The previous chapters have described the challenges of emergency department
clinical handovers when medical staff change. In this chapter the focus shifts to
nursing staff shift changes in a general medical ward. We describe and analyze
the practice of bedside handovers in a metropolitan teaching hospital, hospital B,
acknowledging the challenges but also the benefits of this semi-public clinical
handover mode for nurses and patients. In chapter 7 we then suggest strategies and
resources to improve patient safety and to increase nurse and patient satisfaction
with the practice.
Eggins, S & Slade, DM 2016, 'Resource: Communicating Effectively in Bedside Nursing Handovers' in Eggins, S, Slade, DM & Geddes, F (eds), Effective Communication in Clinical Handover from Research to Practice, De Gruyter Mouton, Berlin, pp. 115-125.View/Download from: UTS OPUS or Publisher's site
Chapter 6 described the challenges nurses faced at the research site when implementing
the mandated policy of bedside handovers. In response to our research findings,
and with the strong support of the local health department, we developed a twohour
training module 'Better Bedside Handovers', and a train-the-trainer package.
At time of writing we have delivered this training to more than 300 nurses and nurse-managers.
The training is described in full in Slade et al. (in preparation). In this
chapter we summarize the training module design and present the communication
protocols and tools that we developed.
Eggins, S, Geddes, F & Slade, DM 2016, 'iCARE: an Integrated Translational Model of Effective Clinical Handover Communication' in Eggins, S, Slade, DM & Geddes, F (eds), Effective Communication in Clinical Handover from Research to Practice, De Gruyter Mouton, Berlin, pp. 295-323.View/Download from: UTS OPUS or Publisher's site
Our final example of a handover event brings together many of the challenges with
clinical handover identified in earlier chapters.
Early one weekday evening, Sartaj1, a tall, strong man who speaks English as
a second language, brought his wife Indira to hospital B's emergency department.
Indira was 33-weeks pregnant and had suffered a miscarriage in the past. The couple
were of Indian background. Sartaj told the triage nurse that Indira was complaining
of nausea and vomiting and had headaches. Sartaj explained that he had taken Indira
to the other major public hospital in the city earlier in the day, but that she had been
discharged home after a few hours in their emergency department.
Several hours later, hospital B's emergency department night registrar examined
Indira. He found her unwell – still nauseous and complaining of severe headaches.
He was unable to reach a diagnosis but wanted to admit Indira for observation and
tests. However, no beds were available in the antenatal ward. He made several phone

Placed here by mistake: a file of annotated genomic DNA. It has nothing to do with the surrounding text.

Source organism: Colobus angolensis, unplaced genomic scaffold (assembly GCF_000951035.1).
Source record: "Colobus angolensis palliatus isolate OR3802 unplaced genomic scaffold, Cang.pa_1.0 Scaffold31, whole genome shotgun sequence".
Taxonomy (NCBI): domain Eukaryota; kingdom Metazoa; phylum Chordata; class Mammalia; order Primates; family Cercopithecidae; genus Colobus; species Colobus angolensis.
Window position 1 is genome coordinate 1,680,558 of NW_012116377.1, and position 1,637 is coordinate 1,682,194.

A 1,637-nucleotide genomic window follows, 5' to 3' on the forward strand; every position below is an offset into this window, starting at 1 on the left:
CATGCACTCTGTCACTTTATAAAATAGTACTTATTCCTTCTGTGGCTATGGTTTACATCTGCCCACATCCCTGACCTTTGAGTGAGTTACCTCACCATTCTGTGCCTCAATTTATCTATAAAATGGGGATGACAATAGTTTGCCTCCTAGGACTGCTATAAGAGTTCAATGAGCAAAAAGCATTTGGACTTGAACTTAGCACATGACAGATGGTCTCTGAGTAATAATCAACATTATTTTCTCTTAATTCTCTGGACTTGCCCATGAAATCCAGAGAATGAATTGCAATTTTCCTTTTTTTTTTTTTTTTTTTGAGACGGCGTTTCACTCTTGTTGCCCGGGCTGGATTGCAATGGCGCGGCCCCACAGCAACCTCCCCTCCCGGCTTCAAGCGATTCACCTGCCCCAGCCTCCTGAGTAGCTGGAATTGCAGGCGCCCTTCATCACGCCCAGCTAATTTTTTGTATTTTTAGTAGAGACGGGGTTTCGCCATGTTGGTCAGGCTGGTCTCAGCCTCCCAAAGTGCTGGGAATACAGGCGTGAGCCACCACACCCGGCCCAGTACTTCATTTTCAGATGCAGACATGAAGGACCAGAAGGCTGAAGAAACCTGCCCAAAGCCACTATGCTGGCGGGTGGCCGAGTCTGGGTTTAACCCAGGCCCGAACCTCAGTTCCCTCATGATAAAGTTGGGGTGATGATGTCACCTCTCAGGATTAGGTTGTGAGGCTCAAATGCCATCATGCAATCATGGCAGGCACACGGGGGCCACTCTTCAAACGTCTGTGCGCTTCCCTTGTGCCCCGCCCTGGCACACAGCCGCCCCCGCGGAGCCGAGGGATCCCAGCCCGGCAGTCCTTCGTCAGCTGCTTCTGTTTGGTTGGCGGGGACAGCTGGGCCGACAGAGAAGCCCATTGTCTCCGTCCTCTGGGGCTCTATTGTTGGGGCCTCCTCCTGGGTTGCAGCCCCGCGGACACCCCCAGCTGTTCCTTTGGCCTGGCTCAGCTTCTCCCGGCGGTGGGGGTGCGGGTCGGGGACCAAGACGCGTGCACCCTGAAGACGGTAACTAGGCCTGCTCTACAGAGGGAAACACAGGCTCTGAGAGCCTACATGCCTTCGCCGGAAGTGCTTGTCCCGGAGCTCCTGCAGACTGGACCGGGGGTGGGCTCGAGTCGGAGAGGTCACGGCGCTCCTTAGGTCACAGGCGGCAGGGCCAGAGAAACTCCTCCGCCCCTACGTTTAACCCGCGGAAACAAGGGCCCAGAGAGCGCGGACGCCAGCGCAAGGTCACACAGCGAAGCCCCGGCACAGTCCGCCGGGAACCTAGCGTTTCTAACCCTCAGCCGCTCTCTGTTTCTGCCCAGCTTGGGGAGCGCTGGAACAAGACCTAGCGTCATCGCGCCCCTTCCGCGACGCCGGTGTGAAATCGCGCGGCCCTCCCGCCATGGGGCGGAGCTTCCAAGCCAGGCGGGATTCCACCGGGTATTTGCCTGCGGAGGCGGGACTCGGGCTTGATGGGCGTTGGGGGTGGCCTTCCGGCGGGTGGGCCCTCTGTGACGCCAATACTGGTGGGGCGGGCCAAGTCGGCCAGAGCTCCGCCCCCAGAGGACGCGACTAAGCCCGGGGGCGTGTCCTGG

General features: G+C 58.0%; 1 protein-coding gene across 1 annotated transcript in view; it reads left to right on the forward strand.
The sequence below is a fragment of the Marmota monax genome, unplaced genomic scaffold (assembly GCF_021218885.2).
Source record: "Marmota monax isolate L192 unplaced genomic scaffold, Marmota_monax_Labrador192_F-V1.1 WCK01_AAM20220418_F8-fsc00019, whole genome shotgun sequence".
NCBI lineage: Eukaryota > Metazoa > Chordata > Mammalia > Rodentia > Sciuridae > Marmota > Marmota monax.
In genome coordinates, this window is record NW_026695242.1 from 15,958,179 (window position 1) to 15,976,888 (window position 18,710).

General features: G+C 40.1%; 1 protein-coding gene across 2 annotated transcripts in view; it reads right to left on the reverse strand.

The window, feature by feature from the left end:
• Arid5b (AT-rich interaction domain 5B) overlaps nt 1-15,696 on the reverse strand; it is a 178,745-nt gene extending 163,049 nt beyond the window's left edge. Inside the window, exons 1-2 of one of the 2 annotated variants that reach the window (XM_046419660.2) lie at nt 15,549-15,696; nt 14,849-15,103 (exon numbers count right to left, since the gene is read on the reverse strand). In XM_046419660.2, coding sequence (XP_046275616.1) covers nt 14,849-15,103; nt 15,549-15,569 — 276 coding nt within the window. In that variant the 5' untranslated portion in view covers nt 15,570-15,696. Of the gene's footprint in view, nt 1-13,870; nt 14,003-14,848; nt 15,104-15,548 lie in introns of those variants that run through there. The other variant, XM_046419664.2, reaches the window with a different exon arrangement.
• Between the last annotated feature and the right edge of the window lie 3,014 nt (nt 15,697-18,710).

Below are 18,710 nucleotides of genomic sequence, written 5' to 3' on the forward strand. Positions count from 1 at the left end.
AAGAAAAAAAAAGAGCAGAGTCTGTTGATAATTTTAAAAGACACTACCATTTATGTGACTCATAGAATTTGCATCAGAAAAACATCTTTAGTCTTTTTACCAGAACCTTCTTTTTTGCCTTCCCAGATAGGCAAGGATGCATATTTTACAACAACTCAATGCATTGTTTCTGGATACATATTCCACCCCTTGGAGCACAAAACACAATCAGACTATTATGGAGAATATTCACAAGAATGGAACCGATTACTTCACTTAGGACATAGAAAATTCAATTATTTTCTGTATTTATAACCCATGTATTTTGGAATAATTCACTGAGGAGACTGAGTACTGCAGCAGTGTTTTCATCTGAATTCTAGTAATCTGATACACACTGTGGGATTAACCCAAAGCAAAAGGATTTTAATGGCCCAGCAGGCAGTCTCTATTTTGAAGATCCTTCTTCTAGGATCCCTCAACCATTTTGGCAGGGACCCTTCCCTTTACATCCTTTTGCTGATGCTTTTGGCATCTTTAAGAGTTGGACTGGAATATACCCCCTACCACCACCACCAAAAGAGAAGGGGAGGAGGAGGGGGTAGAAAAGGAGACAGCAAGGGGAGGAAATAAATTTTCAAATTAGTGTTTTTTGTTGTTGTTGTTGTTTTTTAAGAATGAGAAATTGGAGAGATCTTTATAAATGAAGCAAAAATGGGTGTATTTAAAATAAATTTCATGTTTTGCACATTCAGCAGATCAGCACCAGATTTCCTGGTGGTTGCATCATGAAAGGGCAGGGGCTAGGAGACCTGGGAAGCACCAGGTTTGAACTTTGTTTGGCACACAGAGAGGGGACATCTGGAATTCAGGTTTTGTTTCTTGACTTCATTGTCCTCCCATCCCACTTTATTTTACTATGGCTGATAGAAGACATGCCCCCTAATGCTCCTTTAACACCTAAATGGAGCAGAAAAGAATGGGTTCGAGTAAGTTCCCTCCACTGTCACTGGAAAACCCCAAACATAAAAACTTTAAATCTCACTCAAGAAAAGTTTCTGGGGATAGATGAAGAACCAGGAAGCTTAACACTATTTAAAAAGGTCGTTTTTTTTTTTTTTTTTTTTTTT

calls to consultants and other wards, looking for a bed where Indira could be cared for
while she waited for a bed in antenatal. At around 3 am Indira was admitted to Ward M,
the hospital's general medical ward, where she stayed for 10 hours before being transferred
to a bed in the antenatal ward.
Throughout her admission and handover, Indira was accompanied by Sartaj.
With the consent of Sartaj and Indira, an ECCHo researcher observed and audiorecorded
the transfer from Ward M to the antenatal ward.
Geddes, F, Slade, DM, Eggins, S, Watson, B, Manias, E, Della, P & Jones, D 2016, 'Clinicians' Voices: What Healthcare Professionals Say About Handover Practice' in Eggins, S, Slade, DM & Geddes, F (eds), Effective Communication in Clinical Handover from Research to Practice, De Gruyter Mouton, Berlin, pp. 25-42.View/Download from: UTS OPUS or Publisher's site
The following patient story is taken verbatim from a junior doctor's recount of an adverse event submitted to the ECCHo handover survey
Slade, DM, Eggins, S, Geddes, F, Watson, B, Manias, E, Bear, J & Pirone, C 2016, 'Effective Communication in Clinical Handover: Challenges and Risks' in Eggins, S, Slade, DM & Geddes, F (eds), Effective Communication in Clinical Handover from Research to Practice, De Gruyter Mouton, Berlin, pp. 5-24.View/Download from: UTS OPUS
Slade, DM, Matthiessen, CM, Lock, G, Pun, J & Lam, M 2016, 'Patterns of Interaction in Doctor-patient Communication and Their Impact on Health Outcomes' in Ortega, L, Tyler, A, Park, HI & Uno, M (eds), The Usage-based Study of Language Learning and Multilingualism, Georgetown University Press, Washington, DC, pp. 235-254.View/Download from: UTS OPUS
Slade, DM, Pun, J, Lock, G & Eggins, S 2016, 'Potential risk points In doctor–patient communication: An analysis of Hong Kong emergency department medical consultations' in de Silva Joyce, H (ed), Language at work: Analysing Language Use in Work, Education, Medical and Museum Contexts, Cambridge Scholars Publishing, Newcastle upon Tyne, pp. 146-165.View/Download from: UTS OPUS
Matthiessen, C & Slade, DM 2011, 'Analysing Conversation' in Wodak, R, Johnstone, B & Kerswill, P (eds), The Sage Handbook of Sociolinguistics, Sage, Los Angeles, London, California, New Delhi, Singapore & Washington DC, pp. 367-387.View/Download from: UTS OPUS